Many a station manager has witnessed some humorous happening in the newsroom and thought: This would make for a good reality show. TV Guide Network executives have drawn the same conclusion, and several stations are currently auditioning to star in the next installment of TVGN's original “docu-soap” Making News.
While some general managers would bristle at the thought of having a reality crew in their newsroom, those who've been through the process speak positively of the experience. In season one of Making News, cameras were trained on KOSA Midland (Tex.) from January to May; the 13-episode run was TVGN's top-rated series this past summer, and G.M. Barry Marks says the exposure helped his bottom line.
Airing at 8 p.m. on Mondays, Making News averaged a 0.3 household rating; as the channel averaged a 0.2 this summer, it spelled a 50% jump for TVGN's prime.
The fly-on-the-newsroom-wall series showcases the anxiety of the local news business. Typically, one producer and one photographer capture the action. Among the poignant season-one stories, an older lead anchor battled depression after being demoted, and a reporter dealt with her intense body-type issues.
Making News' relative success notwithstanding, viewer interest has been cool for reality shows centered on the media industry. Bravo's Tabloid Wars and MTV's I'm From Rolling Stone limped through low-rated first seasons, while Fox's Anchorwoman was killed after one episode.
But KYTX (Texas) General Manager Phil Hurley, who opened up his newsroom for Anchorwoman, would do it all again. “People sampled us and they liked what they saw,” he says. “Our news ratings are up significantly.”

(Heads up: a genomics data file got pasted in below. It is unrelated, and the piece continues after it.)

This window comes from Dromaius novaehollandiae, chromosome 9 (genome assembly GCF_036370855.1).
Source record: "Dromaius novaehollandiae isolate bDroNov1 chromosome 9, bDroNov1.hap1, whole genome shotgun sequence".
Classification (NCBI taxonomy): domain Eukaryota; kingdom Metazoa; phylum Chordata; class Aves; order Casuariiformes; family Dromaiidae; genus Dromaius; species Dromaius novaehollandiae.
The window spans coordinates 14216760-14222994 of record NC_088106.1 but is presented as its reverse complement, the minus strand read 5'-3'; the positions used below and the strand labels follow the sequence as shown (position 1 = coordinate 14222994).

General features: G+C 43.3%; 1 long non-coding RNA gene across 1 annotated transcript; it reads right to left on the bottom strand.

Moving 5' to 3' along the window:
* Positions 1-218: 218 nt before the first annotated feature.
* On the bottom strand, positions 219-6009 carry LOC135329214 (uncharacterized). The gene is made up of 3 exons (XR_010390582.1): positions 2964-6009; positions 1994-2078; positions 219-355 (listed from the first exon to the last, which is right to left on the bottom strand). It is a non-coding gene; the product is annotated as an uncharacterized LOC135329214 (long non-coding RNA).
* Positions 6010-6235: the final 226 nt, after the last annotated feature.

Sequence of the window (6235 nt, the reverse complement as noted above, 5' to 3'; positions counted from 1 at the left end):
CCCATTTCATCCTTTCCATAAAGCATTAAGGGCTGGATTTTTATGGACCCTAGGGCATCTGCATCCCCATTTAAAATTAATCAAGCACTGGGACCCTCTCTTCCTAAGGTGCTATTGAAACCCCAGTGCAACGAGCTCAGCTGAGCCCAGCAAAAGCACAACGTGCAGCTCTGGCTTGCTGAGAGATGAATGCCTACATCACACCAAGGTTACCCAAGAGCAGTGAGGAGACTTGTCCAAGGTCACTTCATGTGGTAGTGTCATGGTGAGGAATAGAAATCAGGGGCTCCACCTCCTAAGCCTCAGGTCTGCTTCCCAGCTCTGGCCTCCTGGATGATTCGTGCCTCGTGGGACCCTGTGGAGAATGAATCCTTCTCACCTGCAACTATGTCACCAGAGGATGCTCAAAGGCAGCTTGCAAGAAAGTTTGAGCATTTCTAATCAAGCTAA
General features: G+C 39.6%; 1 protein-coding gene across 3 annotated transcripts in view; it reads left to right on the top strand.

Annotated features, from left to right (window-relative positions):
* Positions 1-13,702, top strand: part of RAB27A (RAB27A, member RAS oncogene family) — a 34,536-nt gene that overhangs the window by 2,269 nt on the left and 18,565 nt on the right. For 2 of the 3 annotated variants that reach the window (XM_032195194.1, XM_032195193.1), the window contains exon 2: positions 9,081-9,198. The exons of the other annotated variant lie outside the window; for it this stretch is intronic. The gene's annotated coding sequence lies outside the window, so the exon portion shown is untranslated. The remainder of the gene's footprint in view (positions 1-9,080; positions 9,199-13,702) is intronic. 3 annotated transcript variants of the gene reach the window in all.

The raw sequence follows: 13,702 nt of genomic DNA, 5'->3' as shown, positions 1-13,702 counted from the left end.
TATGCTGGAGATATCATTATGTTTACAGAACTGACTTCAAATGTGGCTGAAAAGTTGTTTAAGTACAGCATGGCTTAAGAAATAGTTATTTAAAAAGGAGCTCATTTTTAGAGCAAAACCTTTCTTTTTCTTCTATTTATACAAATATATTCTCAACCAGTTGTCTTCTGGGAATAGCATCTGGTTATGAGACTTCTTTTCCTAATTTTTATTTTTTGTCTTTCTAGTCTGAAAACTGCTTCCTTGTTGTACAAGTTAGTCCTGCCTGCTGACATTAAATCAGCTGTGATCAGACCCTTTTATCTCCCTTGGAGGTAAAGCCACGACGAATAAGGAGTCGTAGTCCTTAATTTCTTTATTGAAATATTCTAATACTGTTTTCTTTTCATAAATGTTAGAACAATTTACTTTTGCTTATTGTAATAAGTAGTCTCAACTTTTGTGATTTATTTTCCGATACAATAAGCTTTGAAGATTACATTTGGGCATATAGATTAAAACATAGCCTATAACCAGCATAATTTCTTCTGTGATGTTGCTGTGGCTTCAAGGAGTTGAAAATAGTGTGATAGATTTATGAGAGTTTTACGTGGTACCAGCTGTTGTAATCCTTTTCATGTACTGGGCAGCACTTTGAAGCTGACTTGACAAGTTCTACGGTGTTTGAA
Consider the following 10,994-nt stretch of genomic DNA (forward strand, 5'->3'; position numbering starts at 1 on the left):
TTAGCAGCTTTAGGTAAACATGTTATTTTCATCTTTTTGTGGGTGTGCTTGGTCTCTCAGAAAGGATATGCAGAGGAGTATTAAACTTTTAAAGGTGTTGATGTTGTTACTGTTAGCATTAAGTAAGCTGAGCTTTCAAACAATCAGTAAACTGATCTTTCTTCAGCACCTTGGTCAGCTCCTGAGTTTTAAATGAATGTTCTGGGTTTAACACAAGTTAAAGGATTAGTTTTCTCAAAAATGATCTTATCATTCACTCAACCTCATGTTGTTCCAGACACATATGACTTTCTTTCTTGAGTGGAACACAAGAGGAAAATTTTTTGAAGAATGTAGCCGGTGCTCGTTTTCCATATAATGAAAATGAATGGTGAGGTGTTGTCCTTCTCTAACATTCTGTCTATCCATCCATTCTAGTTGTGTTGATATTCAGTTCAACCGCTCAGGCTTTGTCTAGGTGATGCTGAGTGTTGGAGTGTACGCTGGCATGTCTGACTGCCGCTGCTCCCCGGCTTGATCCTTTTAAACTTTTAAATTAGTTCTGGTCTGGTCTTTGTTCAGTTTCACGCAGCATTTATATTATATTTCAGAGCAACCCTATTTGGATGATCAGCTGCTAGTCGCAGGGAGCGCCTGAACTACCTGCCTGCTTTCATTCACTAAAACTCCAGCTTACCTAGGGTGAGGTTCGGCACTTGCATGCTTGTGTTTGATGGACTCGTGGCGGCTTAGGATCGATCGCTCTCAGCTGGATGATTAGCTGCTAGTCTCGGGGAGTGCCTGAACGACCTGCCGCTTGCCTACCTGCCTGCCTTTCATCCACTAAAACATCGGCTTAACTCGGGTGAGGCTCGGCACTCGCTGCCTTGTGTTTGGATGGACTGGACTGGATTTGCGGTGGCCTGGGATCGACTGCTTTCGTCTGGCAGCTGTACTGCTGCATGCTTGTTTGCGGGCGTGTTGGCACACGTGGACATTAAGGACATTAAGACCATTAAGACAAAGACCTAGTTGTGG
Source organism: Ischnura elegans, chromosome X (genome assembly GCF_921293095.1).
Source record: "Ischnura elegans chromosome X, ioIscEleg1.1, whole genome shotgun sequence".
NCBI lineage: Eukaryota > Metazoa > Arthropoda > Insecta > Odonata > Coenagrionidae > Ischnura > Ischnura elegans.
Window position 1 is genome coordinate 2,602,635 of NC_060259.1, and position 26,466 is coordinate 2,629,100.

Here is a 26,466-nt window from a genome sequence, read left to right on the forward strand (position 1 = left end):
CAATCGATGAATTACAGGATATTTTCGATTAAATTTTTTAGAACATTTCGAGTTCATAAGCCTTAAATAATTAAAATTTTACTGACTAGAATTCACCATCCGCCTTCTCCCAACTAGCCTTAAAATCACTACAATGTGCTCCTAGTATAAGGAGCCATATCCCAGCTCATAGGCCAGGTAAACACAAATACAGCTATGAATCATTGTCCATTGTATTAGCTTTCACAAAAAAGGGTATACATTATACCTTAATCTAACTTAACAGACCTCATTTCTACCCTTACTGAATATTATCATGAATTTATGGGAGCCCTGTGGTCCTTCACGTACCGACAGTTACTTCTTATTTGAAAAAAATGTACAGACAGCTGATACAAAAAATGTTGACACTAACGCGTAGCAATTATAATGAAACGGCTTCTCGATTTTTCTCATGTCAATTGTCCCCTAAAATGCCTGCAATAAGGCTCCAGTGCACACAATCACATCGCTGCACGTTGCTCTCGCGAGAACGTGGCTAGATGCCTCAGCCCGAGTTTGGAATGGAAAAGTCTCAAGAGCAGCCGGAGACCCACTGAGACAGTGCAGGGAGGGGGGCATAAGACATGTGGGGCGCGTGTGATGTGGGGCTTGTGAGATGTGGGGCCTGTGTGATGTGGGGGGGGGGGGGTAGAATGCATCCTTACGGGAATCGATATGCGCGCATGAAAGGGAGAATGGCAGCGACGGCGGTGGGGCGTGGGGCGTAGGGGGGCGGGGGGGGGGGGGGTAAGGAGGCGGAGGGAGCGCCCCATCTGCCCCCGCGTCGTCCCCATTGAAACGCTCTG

KOSA's Marks also says the reality show was good for his station. For one, it allowed major ad clients to build better rapport with station staffers. “I think the emotional connection between the newsroom and the buyer brought in extra dollars,” he says. “It showed national clients a personality when we usually just do telephone deals.”
Still, Marks warns of the downsides, such as having budding stars headhunted by larger-market stations, and letting viewers see the unrehearsed side of talent. “For some viewers, reporters lost some of the mystique they carry with them,” he says. “Some had the perception that reporters are perfect and polished all the time.”
TV Guide Network has winnowed its choice for next season down to about a half-dozen stations, and hopes to start shooting by the end of the year. Producers are leaning toward choosing a smaller-market outlet based in the southeastern United States. “We want real-people stories in the workplace,” says VP of Development Kristin Peace. “We want great stories coming from a great market.”
TVGN execs say they'll settle on their station in the coming weeks, and season two should premiere in spring. Executive Producer Nick Davis believes local news is a fascinating topic to focus a camera on. “You can't script this stuff,” he says. “People doing compelling activities makes for very good television if you hang around long enough.”
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